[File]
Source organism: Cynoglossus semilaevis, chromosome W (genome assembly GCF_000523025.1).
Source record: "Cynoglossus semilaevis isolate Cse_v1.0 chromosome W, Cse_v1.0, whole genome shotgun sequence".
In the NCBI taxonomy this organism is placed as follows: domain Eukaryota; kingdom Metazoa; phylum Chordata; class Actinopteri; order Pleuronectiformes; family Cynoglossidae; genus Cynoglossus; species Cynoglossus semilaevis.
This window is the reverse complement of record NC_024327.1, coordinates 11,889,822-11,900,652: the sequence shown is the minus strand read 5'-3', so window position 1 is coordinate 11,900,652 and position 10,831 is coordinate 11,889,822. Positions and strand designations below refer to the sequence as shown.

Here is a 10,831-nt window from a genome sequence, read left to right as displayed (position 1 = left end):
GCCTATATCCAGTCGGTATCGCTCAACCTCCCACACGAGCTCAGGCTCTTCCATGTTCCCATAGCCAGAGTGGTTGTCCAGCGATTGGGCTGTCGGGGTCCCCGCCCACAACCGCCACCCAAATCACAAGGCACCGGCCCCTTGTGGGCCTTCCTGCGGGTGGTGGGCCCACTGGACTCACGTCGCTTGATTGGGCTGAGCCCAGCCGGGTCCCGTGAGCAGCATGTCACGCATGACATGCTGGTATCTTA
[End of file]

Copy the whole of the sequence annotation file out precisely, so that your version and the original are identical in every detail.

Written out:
Source organism: Cynoglossus semilaevis, chromosome W (genome assembly GCF_000523025.1).
Source record: "Cynoglossus semilaevis isolate Cse_v1.0 chromosome W, Cse_v1.0, whole genome shotgun sequence".
In the NCBI taxonomy this organism is placed as follows: domain Eukaryota; kingdom Metazoa; phylum Chordata; class Actinopteri; order Pleuronectiformes; family Cynoglossidae; genus Cynoglossus; species Cynoglossus semilaevis.
This window is the reverse complement of record NC_024327.1, coordinates 11,889,822-11,900,652: the sequence shown is the minus strand read 5'-3', so window position 1 is coordinate 11,900,652 and position 10,831 is coordinate 11,889,822. Positions and strand designations below refer to the sequence as shown.

Here is a 10,831-nt window from a genome sequence, read left to right as displayed (position 1 = left end):
GCCTATATCCAGTCGGTATCGCTCAACCTCCCACACGAGCTCAGGCTCTTCCATGTTCCCATAGCCAGAGTGGTTGTCCAGCGATTGGGCTGTCGGGGTCCCCGCCCACAACCGCCACCCAAATCACAAGGCACCGGCCCCTTGTGGGCCTTCCTGCGGGTGGTGGGCCCACTGGACTCACGTCGCTTGATTGGGCTGAGCCCAGCCGGGTCCCGTGAGCAGCATGTCACGCATGACATGCTGGTATCTTA